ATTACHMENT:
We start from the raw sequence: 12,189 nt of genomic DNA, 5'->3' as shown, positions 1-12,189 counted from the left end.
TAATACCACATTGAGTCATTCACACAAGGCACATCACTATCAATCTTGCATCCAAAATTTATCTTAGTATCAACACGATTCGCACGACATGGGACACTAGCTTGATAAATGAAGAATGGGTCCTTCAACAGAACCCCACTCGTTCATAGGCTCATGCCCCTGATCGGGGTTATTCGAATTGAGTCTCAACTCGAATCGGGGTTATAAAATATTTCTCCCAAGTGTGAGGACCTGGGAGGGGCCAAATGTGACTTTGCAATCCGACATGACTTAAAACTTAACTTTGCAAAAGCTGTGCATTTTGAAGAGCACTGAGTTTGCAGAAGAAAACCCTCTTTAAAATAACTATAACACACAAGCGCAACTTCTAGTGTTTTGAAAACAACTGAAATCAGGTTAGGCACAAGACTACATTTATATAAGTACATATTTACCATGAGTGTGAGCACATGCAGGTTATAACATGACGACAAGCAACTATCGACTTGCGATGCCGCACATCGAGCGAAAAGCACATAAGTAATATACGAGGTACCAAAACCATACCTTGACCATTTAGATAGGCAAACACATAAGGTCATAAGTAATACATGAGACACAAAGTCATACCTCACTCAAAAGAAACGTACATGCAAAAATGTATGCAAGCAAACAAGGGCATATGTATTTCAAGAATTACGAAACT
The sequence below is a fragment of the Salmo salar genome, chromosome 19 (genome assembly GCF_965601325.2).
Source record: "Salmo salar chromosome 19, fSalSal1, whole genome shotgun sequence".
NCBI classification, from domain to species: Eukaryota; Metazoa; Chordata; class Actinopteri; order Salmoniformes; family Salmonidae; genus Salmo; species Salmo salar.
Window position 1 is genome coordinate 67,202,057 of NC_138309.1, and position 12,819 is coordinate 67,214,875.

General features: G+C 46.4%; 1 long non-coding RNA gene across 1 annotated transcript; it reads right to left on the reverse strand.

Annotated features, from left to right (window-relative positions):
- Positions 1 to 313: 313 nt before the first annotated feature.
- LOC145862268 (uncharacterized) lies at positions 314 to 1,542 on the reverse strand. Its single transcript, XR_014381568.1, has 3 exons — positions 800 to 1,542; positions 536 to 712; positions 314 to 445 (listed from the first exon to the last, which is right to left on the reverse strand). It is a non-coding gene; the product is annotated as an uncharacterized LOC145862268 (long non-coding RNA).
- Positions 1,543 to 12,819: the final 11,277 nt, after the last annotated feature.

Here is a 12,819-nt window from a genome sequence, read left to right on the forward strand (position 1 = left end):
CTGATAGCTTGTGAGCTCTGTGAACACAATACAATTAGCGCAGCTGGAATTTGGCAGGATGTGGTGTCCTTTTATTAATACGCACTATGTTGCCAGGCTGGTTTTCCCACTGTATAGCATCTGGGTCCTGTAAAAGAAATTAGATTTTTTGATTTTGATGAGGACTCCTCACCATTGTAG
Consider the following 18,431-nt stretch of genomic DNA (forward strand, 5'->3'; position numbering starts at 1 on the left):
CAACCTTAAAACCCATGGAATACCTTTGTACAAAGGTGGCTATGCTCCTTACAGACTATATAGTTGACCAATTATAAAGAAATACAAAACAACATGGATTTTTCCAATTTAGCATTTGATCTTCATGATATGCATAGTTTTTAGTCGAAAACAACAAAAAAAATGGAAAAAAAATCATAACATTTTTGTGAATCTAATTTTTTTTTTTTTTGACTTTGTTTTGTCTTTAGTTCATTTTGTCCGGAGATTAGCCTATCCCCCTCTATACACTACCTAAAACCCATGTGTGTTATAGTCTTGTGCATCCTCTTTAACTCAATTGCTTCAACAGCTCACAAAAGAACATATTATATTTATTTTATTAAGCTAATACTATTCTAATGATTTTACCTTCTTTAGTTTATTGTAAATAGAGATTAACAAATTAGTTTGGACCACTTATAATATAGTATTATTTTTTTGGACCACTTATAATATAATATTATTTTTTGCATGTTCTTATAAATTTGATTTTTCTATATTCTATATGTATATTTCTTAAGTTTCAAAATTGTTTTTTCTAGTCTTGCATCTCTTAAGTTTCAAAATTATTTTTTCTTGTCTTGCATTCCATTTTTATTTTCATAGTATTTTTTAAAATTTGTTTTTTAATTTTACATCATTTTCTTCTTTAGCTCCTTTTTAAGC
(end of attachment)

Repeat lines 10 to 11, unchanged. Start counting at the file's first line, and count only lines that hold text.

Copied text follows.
- LOC145862268 (uncharacterized) lies at positions 314 to 1,542 on the reverse strand. Its single transcript, XR_014381568.1, has 3 exons — positions 800 to 1,542; positions 536 to 712; positions 314 to 445 (listed from the first exon to the last, which is right to left on the reverse strand). It is a non-coding gene; the product is annotated as an uncharacterized LOC145862268 (long non-coding RNA).
- Positions 1,543 to 12,819: the final 11,277 nt, after the last annotated feature.